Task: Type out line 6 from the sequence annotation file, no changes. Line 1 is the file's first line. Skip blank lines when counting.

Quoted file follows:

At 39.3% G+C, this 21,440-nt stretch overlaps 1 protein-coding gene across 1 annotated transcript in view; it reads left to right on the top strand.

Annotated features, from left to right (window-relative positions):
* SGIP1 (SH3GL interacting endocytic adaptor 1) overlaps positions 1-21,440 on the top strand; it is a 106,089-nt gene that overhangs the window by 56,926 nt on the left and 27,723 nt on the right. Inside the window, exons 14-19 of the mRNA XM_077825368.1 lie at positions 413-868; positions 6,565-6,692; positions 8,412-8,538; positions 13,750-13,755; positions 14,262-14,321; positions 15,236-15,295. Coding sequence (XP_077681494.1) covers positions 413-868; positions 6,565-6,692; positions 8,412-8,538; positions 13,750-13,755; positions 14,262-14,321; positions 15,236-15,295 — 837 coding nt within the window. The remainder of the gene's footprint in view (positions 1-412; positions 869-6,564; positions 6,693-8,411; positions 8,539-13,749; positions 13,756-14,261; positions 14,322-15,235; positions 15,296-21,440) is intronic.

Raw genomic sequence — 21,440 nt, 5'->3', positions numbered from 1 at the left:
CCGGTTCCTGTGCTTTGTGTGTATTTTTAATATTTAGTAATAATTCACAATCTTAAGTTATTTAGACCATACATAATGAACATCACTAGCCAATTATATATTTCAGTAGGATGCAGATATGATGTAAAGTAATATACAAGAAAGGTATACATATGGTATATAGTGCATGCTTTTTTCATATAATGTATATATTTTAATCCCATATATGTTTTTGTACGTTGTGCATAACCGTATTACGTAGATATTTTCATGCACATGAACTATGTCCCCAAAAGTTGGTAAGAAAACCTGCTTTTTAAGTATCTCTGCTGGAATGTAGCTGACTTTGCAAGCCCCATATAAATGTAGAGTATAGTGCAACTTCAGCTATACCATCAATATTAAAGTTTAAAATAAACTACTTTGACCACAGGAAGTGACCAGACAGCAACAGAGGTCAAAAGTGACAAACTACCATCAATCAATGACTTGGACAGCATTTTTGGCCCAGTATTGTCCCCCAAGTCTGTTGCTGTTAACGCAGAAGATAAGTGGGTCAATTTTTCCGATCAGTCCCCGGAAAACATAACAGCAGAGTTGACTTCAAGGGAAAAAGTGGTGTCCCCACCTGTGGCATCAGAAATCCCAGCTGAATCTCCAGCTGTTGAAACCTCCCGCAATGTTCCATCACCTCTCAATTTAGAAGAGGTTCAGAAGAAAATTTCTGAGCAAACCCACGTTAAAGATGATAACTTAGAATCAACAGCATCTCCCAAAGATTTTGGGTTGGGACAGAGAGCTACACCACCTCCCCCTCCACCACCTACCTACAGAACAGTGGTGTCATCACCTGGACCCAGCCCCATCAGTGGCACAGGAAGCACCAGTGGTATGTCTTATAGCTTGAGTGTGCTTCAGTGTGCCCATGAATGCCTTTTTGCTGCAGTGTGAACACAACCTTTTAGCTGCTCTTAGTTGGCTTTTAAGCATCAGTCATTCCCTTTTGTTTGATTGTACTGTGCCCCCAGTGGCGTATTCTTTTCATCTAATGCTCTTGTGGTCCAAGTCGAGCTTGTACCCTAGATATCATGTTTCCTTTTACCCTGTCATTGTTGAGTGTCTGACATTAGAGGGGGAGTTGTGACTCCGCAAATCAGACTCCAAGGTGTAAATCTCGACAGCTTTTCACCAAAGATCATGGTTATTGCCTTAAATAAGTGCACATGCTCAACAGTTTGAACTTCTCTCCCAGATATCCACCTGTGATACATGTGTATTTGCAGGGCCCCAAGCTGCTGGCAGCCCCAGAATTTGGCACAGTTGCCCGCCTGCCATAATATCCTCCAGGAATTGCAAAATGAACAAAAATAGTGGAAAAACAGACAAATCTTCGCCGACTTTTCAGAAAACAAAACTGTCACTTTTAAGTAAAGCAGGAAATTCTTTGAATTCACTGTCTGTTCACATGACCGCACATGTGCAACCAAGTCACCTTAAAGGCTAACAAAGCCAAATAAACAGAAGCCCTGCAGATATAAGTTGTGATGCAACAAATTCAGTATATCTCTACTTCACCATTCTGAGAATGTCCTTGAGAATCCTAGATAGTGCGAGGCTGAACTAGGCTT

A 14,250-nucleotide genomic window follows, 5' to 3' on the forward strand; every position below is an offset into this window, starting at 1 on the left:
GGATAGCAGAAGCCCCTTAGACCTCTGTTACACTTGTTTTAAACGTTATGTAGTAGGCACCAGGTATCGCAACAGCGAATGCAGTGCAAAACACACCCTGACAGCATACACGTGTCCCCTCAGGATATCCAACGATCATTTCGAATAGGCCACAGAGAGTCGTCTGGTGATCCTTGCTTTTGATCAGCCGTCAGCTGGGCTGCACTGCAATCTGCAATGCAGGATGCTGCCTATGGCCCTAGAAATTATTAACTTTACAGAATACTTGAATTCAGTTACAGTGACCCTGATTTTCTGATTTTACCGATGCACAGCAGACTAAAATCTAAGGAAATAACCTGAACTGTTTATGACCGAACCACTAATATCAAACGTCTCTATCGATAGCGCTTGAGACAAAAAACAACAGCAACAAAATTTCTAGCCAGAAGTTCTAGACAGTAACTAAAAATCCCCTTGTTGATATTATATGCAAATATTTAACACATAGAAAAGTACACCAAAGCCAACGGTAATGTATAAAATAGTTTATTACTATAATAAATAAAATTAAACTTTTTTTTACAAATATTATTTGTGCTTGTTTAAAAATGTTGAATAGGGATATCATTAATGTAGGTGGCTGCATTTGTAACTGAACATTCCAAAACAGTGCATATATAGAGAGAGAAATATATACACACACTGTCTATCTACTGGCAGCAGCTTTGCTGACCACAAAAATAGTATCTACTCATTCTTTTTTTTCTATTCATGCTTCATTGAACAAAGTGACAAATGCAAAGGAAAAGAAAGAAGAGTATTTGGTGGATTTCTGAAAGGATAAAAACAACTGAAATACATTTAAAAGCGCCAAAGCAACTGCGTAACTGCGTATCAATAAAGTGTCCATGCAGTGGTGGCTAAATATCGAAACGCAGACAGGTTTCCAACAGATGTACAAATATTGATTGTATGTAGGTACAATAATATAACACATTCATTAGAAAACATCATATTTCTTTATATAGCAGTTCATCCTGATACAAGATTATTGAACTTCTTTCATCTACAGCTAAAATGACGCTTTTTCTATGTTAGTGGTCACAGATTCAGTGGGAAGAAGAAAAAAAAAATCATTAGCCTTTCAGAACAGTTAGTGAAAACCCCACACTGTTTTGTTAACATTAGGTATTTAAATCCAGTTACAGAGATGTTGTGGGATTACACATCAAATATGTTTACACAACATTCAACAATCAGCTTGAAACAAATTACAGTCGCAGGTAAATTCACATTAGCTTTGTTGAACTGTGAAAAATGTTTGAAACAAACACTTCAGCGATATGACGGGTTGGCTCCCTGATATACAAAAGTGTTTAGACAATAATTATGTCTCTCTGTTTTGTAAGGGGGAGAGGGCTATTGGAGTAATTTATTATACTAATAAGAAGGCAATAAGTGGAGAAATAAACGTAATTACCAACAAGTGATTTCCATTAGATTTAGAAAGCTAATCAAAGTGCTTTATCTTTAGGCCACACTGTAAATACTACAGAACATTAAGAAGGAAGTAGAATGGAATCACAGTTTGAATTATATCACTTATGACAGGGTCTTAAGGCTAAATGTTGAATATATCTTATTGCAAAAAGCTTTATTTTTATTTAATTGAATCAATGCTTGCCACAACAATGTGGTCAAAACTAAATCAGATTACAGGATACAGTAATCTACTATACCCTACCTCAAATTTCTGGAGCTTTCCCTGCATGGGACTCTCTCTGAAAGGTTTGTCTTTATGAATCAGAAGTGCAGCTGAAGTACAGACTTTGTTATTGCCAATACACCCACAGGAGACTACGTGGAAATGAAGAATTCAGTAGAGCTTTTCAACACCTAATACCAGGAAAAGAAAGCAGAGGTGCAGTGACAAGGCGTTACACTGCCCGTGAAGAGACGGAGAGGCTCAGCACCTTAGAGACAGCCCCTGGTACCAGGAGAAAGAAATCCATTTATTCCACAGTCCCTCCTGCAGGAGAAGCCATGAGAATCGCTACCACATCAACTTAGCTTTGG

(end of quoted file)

A 14,250-nucleotide genomic window follows, 5' to 3' on the forward strand; every position below is an offset into this window, starting at 1 on the left: